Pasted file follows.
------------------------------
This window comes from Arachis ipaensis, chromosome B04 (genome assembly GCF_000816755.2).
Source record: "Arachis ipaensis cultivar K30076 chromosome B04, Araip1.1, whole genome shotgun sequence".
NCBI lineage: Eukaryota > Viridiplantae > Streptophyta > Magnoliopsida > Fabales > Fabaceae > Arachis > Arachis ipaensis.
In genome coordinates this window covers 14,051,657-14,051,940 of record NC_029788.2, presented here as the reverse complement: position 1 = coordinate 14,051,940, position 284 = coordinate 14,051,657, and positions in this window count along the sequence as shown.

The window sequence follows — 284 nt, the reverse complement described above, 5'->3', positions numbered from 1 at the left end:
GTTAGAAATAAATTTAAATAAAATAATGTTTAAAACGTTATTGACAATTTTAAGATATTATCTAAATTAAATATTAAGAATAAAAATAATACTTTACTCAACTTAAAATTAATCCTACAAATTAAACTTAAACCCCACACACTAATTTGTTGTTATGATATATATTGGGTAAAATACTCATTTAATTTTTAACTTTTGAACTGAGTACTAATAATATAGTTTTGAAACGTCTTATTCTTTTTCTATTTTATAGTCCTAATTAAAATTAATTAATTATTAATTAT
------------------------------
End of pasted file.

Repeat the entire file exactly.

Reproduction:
This window comes from Arachis ipaensis, chromosome B04 (genome assembly GCF_000816755.2).
Source record: "Arachis ipaensis cultivar K30076 chromosome B04, Araip1.1, whole genome shotgun sequence".
NCBI lineage: Eukaryota > Viridiplantae > Streptophyta > Magnoliopsida > Fabales > Fabaceae > Arachis > Arachis ipaensis.
In genome coordinates this window covers 14,051,657-14,051,940 of record NC_029788.2, presented here as the reverse complement: position 1 = coordinate 14,051,940, position 284 = coordinate 14,051,657, and positions in this window count along the sequence as shown.

The window sequence follows — 284 nt, the reverse complement described above, 5'->3', positions numbered from 1 at the left end:
GTTAGAAATAAATTTAAATAAAATAATGTTTAAAACGTTATTGACAATTTTAAGATATTATCTAAATTAAATATTAAGAATAAAAATAATACTTTACTCAACTTAAAATTAATCCTACAAATTAAACTTAAACCCCACACACTAATTTGTTGTTATGATATATATTGGGTAAAATACTCATTTAATTTTTAACTTTTGAACTGAGTACTAATAATATAGTTTTGAAACGTCTTATTCTTTTTCTATTTTATAGTCCTAATTAAAATTAATTAATTATTAATTAT